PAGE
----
International Edu News: Meet Gitanjali Rao, TIME's First-Ever Kid of The Year 2020  |  Cover Story: Lead us to the Right Test  |  Parent Interventions: Diagnosis and management of food allergies in children  |  Science Innovations: How Emotions Are Generated in Our Brain  |  Science Innovations: Primate Eye Functions Like a Digital Camera  |  Best Practices: IIT, NITs, Engineering Colleges to Adopt National Highway on Voluntary Basis  |  National Edu News: New Campus of National Institute of Naturopathy in Pune to be named 'Nisarg Gram  |  Best Practices: The Gender Voice Lab  |  International Edu News: Macquarie Launches MindSpot Academy for Digital Mental Health Services  |  Guest Column: Edtech Drives Innovation in School Education  |  Leadership Instincts: Peking University co-initiates Observatory of Higher Education Transformations   |  Technology Inceptions: New tool to check for data leakage from AI systems  |  Education Information: New partnership to create apps to learn social and emotional intelligence  |  Leadership Instincts: Peter Russell to lead SIGS Institute of Future Human Habitats  |  Policy Indications: A task force to impart technical education in Mother Tongue  |  
November 21, 2020 Saturday 11:45:47 AM IST

Fighting food fraud from farm to fork with a mobile ingredient tracing system

Science Innovations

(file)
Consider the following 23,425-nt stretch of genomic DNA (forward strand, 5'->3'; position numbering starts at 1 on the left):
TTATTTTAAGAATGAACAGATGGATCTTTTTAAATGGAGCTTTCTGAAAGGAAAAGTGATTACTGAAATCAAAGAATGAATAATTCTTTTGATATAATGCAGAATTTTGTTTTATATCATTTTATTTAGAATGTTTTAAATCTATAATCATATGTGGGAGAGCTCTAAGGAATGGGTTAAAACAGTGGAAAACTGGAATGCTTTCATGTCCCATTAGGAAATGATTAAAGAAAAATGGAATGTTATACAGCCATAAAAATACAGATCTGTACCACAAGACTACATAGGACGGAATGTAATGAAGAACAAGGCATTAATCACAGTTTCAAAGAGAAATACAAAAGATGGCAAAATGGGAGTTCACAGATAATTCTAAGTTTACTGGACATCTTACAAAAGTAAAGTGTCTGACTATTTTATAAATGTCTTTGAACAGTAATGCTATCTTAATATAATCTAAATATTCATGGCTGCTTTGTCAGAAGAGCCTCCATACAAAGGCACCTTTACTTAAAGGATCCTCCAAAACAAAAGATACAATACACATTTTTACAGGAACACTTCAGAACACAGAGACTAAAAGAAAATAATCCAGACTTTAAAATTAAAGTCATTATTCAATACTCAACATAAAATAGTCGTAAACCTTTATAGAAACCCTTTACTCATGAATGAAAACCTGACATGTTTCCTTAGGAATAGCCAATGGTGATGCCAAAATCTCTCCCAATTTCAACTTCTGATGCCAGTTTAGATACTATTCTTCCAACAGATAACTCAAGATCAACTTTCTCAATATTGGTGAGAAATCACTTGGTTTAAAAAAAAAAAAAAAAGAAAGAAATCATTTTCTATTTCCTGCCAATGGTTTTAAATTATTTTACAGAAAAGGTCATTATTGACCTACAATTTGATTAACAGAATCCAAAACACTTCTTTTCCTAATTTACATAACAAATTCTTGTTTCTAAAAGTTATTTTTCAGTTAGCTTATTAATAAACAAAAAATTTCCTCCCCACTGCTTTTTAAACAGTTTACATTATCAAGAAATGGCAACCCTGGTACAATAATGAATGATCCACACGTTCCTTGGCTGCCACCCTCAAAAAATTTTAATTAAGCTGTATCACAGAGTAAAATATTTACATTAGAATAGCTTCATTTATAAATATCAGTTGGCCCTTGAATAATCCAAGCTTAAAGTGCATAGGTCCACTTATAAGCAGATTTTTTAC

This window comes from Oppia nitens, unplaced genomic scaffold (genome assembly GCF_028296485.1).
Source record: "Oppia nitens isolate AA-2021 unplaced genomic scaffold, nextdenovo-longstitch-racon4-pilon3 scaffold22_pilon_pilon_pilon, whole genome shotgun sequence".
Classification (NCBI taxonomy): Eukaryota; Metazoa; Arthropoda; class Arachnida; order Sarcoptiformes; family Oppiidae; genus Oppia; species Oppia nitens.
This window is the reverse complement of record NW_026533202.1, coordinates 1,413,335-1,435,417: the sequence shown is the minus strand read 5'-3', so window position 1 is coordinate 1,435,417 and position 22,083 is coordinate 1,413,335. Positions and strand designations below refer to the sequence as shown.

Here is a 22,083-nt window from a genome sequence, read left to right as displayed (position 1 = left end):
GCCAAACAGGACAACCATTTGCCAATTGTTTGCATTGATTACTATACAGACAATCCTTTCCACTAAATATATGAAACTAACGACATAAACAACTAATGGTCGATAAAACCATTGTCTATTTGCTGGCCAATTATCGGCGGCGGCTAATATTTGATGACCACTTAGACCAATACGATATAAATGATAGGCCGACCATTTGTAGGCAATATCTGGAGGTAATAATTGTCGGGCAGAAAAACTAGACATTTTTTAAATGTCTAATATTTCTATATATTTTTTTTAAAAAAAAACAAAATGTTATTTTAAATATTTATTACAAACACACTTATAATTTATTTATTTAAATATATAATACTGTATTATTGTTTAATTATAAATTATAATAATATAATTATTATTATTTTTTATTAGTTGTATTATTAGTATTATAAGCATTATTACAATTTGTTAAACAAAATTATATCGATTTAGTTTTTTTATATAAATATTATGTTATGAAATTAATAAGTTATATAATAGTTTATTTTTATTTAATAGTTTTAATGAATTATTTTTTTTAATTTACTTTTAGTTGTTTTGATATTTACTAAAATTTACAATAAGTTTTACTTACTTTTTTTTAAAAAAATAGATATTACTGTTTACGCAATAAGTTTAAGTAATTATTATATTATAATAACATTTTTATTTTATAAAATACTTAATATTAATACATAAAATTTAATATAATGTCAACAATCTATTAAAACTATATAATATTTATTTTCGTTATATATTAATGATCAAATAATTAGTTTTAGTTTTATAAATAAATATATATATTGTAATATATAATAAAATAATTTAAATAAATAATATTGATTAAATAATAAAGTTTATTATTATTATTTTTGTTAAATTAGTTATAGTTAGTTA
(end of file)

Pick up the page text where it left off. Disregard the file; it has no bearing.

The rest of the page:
Researchers at the University of Tokyo with collaborators at the French National Centre for Scientific Research (CNRS) have designed a mobile-based traceability system to trace food from farm to fork. A prototype app proposed by the researchers could provide full transparency from farm to table along food supply chains and meet the needs of smallholder farmers, boutique producers, and industrial growers. The researchers see it as a measure to prevent food fraud. The research team’s food tracking system begins with the harvest of any ingredient, for example, rice on a family farm. The farmer opens the app on a mobile phone, enters details about the amount and type of rice, then creates and prints a QR code to attach to the bags of rice. A truck driver then scans the QR code and enters details into the app about where, when, and how the rice was transported to the market. A market vendor buys the rice, scans the QR code to register that the rice is now in their possession, and enters details about where and how the rice is stored before resale. Eventually, the vendor might sell some rice directly to consumers or other manufacturers who can scan the QR code and know where the rice originated.




Comments